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10,001 Ways to Live Large on a Small Budget…
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10,001 Ways to Live Large on a Small Budget

by The Writers of Wise Bread

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I can't resist this type of "how-to-be-perfect" book (the genre includes housekeeping hints, organization manuals, and even the occasional fashion guide -- I'm much better at resisting psychological self-help). However, I'm smarter now and I get them from the library (a budget saver that does not appear in this book's index, by the way.)10 001 Ways to Live Large on a Small Budget is apparently digested from a website, Wise Bread. It's categorized into broad areas and then contains numerous smaller articles with numbered hints. There was not a whole lot I hadn't heard before, and of course, since my children are grown, many hints were no longer germane to my condition. I was a little surprised at how many ideas were missed. For example, under the heading of ways to ditch cable tv without missing anything, no mention was made of the public library. True, you won't be able to get the latest episode of anything, but if you like AMC or TCM, those classic movies and many more are available. And if you still have a VCR, you can watch things that aren't available yet (or ever) on DVD and thus can't be gotten from Netflix.

The part I took the most objection to was on food. These folks are nuts on bulk food purchases. I understand that they may be helpful for a lot of people, but there are other ways to save -- and one of them is just not wasting food. Another that wasn't mentioned was a program called Fare Share or Fare for All. It's open to anybody and available in many places, especially cities. A reasonable payment gets you a box of food which may include meat, vegetables, fruit and other items. In Minneapolis, there are varying levels of packages so that a single college student, a vegetarian, or a large family can get what they need. This is a good thing for people who really need to save money on food. However, as Michael Pollan and others have pointed out, we in the US actually spend much less of our income on groceries than 40 or 50 years ago, and less than many other people in the world. Avoiding overly-processed food and buying from farmers and fishermen themselves may not save a lot of money, but I think it's a good thing.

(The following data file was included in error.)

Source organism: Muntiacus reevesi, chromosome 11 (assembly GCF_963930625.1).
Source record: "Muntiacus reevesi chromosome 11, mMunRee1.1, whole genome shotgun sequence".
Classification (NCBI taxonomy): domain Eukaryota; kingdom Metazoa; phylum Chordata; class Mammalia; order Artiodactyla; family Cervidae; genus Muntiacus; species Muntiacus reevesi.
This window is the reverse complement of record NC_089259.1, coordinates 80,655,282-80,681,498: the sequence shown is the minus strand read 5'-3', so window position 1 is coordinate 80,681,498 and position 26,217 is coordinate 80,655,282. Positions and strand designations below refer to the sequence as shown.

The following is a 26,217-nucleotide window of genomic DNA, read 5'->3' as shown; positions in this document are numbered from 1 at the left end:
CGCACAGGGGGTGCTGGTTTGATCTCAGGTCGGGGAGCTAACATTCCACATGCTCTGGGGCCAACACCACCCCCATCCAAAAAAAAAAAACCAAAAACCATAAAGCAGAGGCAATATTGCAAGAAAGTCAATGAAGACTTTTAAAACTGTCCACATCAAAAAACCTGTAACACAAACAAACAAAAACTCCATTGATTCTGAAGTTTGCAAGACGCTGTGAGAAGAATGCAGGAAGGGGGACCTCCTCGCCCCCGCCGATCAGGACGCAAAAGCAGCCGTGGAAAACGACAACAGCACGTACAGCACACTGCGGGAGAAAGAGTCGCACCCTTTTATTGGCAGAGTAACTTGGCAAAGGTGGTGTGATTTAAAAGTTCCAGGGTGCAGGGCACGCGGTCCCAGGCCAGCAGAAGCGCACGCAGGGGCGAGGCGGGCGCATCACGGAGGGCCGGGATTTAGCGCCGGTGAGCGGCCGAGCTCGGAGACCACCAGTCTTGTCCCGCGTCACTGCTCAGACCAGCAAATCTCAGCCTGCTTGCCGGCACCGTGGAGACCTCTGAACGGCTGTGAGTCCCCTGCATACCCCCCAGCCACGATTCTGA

End of rant -- the best thing about this book is the list of websites at the back, many of which I plan to explore. ( )
  auntieknickers | Apr 3, 2013 |
Lots of interesting and easily implementable suggestions. This is a very comprehensive book. If you are new to trying to live on a small budget, there may be many ways for you to learn how to cut corners. ( )
  Glenajo | Oct 1, 2011 |
Some ideas are very attractive and really helpful.
Thank you ( )
  nancyliza | May 25, 2011 |
In these days of recession and pinching pennies, of prices constantly rising and cut backs everywhere, this book is full of 10,001 ideas of how we can manage to live better on less. No, I didn't count all the ideas. I even skipped some that weren't appropriate to my situation. Some I had heard before, and some were new to me. Some were really interesting and some not so much. If you're looking for some new ideas on how to make those pennies stretch a little farther and how to get by a little better, check this one out. It can't hurt now, can it? ( )
1 vote Neverwithoutabook | May 20, 2011 |
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Amazon.com Product Description (ISBN 160239704X, Paperback)

Tips for living the good life—in a bad economy—from WiseBread.com.

Filled with savvy tips on how to live, eat, shop, and have fun on a small budget, 10,001 Ways to Live Large on a Small Budget is a compilation of the juiciest tips from the #1 personal finance blog WiseBread.com, including: 9 Ways to See the World For Free 12 Ways to Live Rent or Mortgage Free 6 Steps to Eliminating Your Debt Painlessly 7 Ways to Score Free Food Bulk Buying 101 10 Killer Ways to Feel Like a Million Bucks 6 Horrible Financial Products to Avoid 7 Beauty Secrets that Cost Almost Nothing 50 Ways to Get the Most Out of Health Care 12 Fabulous Frugal Party Ideas Too many frugal living books focus on the negative, throwing around words such as "sacrifice" and "responsibility" like there was a fire sale at the Boring Store. But the writers at Wise Bread believe the key to financial wellness isn't a ramen-eating, vacation-skipping, fun-depriving life. Far from it. The best way to ensure that readers will stick to a budget is to help them create a lifestyle that is as much fun as it is practical. 40 color

(retrieved from Amazon Thu, 12 Mar 2015 18:00:16 -0400)

A treasury of top-selected submissions to the popular personal finance blog WiseBread.com shares insights on how to enjoy life while living responsibly, in a resource that organizes entries under such headers as shopping in bulk, saving money while going green, and reducing one's mortgage and rent costs.… (more)

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